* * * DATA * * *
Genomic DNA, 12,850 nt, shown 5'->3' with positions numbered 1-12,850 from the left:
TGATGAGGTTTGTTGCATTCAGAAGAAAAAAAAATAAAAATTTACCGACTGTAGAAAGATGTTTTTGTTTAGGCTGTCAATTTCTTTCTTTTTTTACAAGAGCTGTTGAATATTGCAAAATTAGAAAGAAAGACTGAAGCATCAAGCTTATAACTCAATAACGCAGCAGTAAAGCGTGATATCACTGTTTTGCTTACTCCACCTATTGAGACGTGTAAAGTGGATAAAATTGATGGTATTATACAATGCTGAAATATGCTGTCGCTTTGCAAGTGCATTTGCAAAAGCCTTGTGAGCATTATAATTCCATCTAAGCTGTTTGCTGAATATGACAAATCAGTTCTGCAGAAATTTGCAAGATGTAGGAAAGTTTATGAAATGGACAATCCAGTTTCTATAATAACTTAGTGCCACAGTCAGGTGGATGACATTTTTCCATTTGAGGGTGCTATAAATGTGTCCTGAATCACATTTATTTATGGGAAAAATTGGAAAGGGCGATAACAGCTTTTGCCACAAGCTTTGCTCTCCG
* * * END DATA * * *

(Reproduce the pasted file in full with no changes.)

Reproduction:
Genomic DNA, 12,850 nt, shown 5'->3' with positions numbered 1-12,850 from the left:
TGATGAGGTTTGTTGCATTCAGAAGAAAAAAAAATAAAAATTTACCGACTGTAGAAAGATGTTTTTGTTTAGGCTGTCAATTTCTTTCTTTTTTTACAAGAGCTGTTGAATATTGCAAAATTAGAAAGAAAGACTGAAGCATCAAGCTTATAACTCAATAACGCAGCAGTAAAGCGTGATATCACTGTTTTGCTTACTCCACCTATTGAGACGTGTAAAGTGGATAAAATTGATGGTATTATACAATGCTGAAATATGCTGTCGCTTTGCAAGTGCATTTGCAAAAGCCTTGTGAGCATTATAATTCCATCTAAGCTGTTTGCTGAATATGACAAATCAGTTCTGCAGAAATTTGCAAGATGTAGGAAAGTTTATGAAATGGACAATCCAGTTTCTATAATAACTTAGTGCCACAGTCAGGTGGATGACATTTTTCCATTTGAGGGTGCTATAAATGTGTCCTGAATCACATTTATTTATGGGAAAAATTGGAAAGGGCGATAACAGCTTTTGCCACAAGCTTTGCTCTCCG